Tonight at the Carnegie Museum of Art in Pittsburgh, at a gala dinner toasting the opening of the 57th edition of the Carnegie International, the winners of the exhibition’s prizes were announced, with Lynette Yiadom-Boakye taking home the Carnegie Prize and Postcommodity the Fine Prize. Each award comes with $10,000, and the Carnegie Prize also includes a medal, designed by Tiffany & Co., that has been presented to each of its winners since the exhibition was founded in 1896.
Yiadom-Boakye’s contribution to the International was looking like a leading contender from the moment the exhibition opened this morning: it’s an airy room of tender, nuanced paintings on linen that show young black men and women—all fictional creations of the mid-career artist, who’s based in London and of Ghanaian heritage—posing against brushy fields of color. In one, a man holds an owl against a field of whites and grays, both of them gazing at the viewer. In another, a woman faces to the left, standing alongside a dog in a verdant patch of brushy strokes, all greens and browns and blacks.
Postcommodity, a collective whose members hail from different indigenous nations, provides another one of the International’s grandest moments, a low-lying installation that covers almost the entire floor of the museum’s Hall of Sculpture with angular patches of crushed glass, coal, and rusted steel sourced from the businesses Dlubak Glass and St. Nicholas Coal Breaker, located respectively in the nearby Pennsylvanian towns of Natrona Heights and Mahanoy City. Titled Smoke and Tangled Waters We Carried Fire Home and alluding to the practice of Navajo sand painting, it’s been conceived as a kind of graphic score that jazz musicians will be able to interpret from the gallery above throughout the run of the show.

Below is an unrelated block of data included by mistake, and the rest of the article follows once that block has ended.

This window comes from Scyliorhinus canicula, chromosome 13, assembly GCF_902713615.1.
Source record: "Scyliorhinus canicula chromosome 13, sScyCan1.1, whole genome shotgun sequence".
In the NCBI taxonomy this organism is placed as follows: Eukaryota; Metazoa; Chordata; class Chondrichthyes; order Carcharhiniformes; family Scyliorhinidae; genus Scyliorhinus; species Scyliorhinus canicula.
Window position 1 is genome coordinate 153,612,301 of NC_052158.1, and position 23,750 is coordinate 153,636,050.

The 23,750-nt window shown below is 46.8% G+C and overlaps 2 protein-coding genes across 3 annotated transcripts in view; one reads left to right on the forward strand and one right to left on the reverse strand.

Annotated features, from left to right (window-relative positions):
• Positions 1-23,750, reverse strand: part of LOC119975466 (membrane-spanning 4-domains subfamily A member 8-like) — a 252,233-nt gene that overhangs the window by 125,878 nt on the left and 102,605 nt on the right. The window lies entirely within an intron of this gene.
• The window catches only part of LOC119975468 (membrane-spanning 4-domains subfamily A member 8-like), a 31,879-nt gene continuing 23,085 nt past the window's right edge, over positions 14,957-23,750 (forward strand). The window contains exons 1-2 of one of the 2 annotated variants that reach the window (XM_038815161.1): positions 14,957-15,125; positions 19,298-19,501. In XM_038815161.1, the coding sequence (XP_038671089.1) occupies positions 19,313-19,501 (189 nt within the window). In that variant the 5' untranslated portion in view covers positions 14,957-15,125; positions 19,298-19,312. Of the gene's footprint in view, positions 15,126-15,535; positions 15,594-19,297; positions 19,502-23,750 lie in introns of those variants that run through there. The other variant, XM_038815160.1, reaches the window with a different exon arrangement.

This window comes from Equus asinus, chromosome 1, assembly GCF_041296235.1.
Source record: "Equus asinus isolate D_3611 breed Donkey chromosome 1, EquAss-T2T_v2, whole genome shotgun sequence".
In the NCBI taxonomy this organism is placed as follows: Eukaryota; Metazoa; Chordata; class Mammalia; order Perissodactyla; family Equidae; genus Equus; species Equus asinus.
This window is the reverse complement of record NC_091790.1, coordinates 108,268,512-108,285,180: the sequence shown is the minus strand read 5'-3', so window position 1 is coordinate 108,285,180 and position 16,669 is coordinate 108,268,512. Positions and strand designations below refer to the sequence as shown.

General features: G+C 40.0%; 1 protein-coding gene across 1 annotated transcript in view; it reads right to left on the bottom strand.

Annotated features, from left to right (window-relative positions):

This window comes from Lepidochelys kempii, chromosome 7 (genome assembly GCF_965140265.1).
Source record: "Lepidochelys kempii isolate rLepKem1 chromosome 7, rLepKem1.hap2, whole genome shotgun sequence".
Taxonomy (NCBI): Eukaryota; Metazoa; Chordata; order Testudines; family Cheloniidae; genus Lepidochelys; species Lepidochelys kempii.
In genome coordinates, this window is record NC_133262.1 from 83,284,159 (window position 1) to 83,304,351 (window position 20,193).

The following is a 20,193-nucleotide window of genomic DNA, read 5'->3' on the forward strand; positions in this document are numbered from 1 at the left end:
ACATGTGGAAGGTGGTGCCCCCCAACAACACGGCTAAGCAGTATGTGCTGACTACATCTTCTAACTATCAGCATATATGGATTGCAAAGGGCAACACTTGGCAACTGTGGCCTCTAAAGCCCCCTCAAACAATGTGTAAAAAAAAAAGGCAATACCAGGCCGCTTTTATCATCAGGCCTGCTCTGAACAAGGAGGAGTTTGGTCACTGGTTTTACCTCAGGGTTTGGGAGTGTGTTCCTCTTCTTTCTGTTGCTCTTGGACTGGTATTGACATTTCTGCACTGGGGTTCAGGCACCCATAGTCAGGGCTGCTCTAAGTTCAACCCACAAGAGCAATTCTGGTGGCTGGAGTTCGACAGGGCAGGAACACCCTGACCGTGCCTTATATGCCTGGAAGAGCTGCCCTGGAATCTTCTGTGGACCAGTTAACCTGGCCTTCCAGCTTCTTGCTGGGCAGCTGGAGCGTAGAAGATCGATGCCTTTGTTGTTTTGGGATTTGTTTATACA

The jury was made up of Carin Kuoni, the director of the Vera List Center for Art and Politics at the New School in New York; Ruba Katrib, curator at MoMA PS1 in New York; the independent writer Magalí Arriola, who’s based in Mexico City; Ellen Kessler, who chairs the museum’s board; Douglas “Woody” Ostrow, who’s a board member; Catherine Evans, the museum’s acting co-director; and Eric Crosby, its curator of modern and contemporary art.
The International, which was organized by Ingrid Schaffner and includes more than 30 artists, opens to the public on Saturday, and as it happens, Yiadom-Boakye will be leading an hourlong drawing program, open to all, at 3:30 p.m. The exhibition runs through March 25, 2019.